So 80 per cent of Formula One fans want in-race refuelling brought back, 60 per cent want another tyre war and thousands voted the 2000s as the era that produced the best looking cars, according to a survey produced for the Grand Prix Drivers Association. They want to turn back the clock 10-15 years to when Michael Schumacher and Ferrari dominated the sport and nobody overtook anyone on-track ever do they? Why? No one loved that era of F1 more than I did as a Ferrari obsessed child fanatic, but now in 2015 we’ve moved on. Ok, the sport has serious issues and needs to urgently address its escalating spending to secure the future of several F1 teams, but the on-track action is simply better than it was ten years ago. Surveys like this are ok, but pretty pointless in reality. The sport needs dynamic and urgent leadership to solve its problems, not pandering to impossible-to-please, rose-tinted-spectacle-wearing obsessives who romantically look back on their younger fan days and vent their anger on Twitter every time Lewis Hamilton wins – it’s really not his fault.

Heathrow backed over Gatwick by Airports Commission

The long awaited UK airports commission report has recommended a third runway be built at Heathrow. But it still needs government approval and with David Cameron already having promised not to expand the UK’s largest airport even further back in 2009 and Tory heavyweights like Boris Johnson refusing to accept the commission’s recommendations, plus the inevitable protests, I reckon it will be some time before another runway is built in the south of England.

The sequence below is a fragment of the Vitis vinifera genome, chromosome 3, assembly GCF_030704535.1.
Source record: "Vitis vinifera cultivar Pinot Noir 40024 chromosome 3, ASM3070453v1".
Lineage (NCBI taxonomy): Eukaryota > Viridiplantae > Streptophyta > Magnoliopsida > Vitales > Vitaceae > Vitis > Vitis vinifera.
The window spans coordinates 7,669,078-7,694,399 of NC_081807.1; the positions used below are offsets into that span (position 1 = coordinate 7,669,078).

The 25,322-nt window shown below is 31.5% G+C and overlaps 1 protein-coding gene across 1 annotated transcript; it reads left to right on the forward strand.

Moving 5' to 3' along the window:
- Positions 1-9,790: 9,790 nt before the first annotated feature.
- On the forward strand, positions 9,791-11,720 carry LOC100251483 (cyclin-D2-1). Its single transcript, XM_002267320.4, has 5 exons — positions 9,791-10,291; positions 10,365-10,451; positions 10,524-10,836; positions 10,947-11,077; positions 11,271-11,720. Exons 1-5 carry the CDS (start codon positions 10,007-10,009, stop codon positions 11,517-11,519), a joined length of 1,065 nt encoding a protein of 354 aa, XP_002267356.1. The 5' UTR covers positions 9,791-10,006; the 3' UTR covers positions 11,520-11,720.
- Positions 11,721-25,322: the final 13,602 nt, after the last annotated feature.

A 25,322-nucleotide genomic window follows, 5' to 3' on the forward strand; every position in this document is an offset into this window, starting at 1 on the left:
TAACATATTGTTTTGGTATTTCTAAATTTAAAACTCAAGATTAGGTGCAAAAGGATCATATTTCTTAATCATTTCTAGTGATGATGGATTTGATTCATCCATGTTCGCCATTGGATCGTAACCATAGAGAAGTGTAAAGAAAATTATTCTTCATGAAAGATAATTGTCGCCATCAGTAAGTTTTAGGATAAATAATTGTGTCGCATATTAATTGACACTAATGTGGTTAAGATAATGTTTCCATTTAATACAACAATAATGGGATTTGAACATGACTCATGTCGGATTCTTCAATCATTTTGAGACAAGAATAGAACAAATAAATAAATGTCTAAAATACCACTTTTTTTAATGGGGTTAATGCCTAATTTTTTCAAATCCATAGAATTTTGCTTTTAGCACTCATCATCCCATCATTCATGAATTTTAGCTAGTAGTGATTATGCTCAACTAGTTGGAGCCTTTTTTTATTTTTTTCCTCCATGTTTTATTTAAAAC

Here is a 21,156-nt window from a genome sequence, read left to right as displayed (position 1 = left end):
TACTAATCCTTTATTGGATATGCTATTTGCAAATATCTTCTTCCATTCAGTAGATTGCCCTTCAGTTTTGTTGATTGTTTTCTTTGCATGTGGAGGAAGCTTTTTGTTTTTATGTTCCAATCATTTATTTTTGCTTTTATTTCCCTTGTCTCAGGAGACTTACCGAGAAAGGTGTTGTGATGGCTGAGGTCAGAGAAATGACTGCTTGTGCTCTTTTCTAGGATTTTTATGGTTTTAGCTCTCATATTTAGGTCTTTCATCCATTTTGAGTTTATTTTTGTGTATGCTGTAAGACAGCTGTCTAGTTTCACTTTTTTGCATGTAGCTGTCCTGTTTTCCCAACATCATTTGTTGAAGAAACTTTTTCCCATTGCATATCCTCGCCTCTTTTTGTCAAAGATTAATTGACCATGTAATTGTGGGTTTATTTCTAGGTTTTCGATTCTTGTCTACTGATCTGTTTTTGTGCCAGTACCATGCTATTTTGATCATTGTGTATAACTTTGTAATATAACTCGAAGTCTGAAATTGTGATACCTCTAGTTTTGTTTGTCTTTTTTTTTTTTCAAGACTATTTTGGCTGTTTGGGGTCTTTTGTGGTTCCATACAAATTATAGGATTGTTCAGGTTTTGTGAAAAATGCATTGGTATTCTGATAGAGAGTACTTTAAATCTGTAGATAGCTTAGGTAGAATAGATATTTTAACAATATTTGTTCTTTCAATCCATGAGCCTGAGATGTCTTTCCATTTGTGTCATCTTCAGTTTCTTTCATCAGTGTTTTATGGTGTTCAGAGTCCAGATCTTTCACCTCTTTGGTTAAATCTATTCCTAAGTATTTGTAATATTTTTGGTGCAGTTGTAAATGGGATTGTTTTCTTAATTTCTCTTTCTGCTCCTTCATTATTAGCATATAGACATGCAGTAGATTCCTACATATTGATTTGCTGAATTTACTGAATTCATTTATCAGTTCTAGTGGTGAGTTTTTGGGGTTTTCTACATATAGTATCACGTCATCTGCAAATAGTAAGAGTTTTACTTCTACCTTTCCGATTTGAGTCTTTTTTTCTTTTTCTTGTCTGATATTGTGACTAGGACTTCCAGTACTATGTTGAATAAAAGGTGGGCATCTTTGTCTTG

Jonathan Wilson  Jonathan Wilson, online managing editor
BP to settle Deepwater Horizon case

As comedian WC Fields put it, “If at first you don’t succeed, try, try again. Then quit. No use being a damn fool about it.” So it goes for BP, which has spent the last five years determinedly – some might say bloody-mindedly – refusing to accept responsibility for the 2010 Deepwater Horizon rig explosion in the Gulf of Mexico and the resultant devastating oil spill. This week, after its desperate – some might say baffling – appeal was rejected by the US Supreme Court, BP finally agreed to settle the $12bn legal dispute.